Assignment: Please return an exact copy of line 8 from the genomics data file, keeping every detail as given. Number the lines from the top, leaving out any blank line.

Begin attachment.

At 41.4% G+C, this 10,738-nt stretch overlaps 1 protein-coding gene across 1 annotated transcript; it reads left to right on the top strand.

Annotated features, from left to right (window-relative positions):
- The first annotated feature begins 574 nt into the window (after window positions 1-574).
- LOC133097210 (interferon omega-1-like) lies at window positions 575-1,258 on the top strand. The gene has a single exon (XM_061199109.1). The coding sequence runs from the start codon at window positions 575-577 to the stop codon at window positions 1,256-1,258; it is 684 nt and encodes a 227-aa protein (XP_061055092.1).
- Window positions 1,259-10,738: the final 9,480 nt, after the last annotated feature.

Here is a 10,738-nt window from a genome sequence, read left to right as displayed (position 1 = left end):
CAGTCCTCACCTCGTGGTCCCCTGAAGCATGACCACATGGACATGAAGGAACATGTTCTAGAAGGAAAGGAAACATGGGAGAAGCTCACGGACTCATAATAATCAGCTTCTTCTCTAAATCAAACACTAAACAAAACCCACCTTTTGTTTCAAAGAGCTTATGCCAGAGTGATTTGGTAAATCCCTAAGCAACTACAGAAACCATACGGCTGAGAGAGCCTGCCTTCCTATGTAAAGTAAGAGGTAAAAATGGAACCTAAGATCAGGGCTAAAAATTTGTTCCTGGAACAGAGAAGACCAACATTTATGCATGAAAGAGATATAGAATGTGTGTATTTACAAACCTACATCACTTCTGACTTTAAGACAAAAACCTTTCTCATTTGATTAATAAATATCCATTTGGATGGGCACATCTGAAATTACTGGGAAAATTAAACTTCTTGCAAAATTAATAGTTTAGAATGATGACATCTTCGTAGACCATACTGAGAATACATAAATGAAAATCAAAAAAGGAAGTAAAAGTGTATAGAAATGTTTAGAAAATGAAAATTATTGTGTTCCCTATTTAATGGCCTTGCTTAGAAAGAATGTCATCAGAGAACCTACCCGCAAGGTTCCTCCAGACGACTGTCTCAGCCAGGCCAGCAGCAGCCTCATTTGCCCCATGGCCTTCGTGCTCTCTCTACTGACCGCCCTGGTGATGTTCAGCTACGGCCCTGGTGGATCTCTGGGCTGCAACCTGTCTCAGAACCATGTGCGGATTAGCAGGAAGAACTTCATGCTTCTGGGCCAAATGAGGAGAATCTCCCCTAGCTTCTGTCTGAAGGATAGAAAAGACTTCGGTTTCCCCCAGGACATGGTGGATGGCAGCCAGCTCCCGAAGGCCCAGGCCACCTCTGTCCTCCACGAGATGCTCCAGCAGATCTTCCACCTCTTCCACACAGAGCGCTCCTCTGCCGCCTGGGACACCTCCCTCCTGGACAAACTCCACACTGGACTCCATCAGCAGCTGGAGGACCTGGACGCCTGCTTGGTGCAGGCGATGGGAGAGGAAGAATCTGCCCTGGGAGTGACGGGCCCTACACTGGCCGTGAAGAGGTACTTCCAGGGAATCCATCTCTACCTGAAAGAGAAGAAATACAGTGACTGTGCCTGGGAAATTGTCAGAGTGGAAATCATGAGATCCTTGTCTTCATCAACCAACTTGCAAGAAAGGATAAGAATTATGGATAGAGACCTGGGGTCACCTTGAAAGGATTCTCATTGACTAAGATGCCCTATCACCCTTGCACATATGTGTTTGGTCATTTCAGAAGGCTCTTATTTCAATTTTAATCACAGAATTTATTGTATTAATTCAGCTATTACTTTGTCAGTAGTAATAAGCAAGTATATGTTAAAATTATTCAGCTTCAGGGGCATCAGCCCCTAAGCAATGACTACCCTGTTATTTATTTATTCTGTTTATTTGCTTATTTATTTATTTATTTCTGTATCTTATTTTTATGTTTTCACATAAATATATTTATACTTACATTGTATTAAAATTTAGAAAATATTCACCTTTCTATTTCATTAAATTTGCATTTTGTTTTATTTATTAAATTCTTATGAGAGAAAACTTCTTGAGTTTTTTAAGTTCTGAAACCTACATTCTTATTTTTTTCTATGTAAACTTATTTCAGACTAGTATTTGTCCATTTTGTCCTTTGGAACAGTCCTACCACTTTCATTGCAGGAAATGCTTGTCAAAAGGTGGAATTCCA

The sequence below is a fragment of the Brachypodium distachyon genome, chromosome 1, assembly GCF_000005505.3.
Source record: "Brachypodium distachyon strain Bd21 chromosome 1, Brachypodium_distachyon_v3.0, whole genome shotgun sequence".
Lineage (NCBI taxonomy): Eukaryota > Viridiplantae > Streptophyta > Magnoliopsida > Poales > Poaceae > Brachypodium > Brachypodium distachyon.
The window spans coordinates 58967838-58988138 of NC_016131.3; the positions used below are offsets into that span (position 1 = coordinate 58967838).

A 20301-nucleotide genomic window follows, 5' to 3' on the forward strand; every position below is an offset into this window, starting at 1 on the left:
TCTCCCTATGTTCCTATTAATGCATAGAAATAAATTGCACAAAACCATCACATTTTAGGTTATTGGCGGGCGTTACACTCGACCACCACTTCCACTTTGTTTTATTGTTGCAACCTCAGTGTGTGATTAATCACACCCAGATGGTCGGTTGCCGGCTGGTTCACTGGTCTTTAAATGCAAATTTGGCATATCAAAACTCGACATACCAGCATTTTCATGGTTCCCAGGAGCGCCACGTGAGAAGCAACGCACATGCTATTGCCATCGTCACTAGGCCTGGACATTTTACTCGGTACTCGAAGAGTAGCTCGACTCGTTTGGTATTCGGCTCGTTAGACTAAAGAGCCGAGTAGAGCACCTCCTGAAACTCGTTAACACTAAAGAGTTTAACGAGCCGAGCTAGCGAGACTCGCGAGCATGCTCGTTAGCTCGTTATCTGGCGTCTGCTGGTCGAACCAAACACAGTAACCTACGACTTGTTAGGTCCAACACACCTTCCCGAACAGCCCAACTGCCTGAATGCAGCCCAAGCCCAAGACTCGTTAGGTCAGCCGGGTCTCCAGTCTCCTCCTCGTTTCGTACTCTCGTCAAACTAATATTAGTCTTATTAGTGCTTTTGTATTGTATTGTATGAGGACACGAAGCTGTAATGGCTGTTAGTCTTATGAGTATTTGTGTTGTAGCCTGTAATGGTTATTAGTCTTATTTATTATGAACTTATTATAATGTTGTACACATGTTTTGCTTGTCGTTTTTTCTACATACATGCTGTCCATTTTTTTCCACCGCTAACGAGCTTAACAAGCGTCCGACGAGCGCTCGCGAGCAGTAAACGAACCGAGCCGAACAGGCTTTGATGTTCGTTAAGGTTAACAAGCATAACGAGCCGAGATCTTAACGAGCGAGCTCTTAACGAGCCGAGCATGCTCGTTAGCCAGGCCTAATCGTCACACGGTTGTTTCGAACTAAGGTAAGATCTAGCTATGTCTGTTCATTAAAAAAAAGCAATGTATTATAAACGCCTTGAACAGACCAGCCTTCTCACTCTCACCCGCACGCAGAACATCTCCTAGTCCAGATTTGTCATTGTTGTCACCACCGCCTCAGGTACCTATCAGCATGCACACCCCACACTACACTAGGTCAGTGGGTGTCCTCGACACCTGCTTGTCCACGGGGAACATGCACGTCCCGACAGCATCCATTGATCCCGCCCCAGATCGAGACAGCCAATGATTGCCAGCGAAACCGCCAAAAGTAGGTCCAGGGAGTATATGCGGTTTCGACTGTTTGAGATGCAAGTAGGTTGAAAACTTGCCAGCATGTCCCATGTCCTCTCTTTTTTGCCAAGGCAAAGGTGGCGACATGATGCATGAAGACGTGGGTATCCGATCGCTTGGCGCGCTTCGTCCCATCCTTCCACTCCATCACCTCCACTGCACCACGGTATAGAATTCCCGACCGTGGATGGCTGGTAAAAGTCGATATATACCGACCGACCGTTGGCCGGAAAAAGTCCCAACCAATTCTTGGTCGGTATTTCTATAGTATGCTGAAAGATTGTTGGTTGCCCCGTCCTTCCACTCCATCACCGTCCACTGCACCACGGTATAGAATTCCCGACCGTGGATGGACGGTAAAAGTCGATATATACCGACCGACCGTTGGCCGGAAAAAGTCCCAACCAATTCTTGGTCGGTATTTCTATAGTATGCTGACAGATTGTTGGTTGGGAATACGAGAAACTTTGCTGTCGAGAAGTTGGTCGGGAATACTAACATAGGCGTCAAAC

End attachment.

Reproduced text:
The sequence below is a fragment of the Brachypodium distachyon genome, chromosome 1, assembly GCF_000005505.3.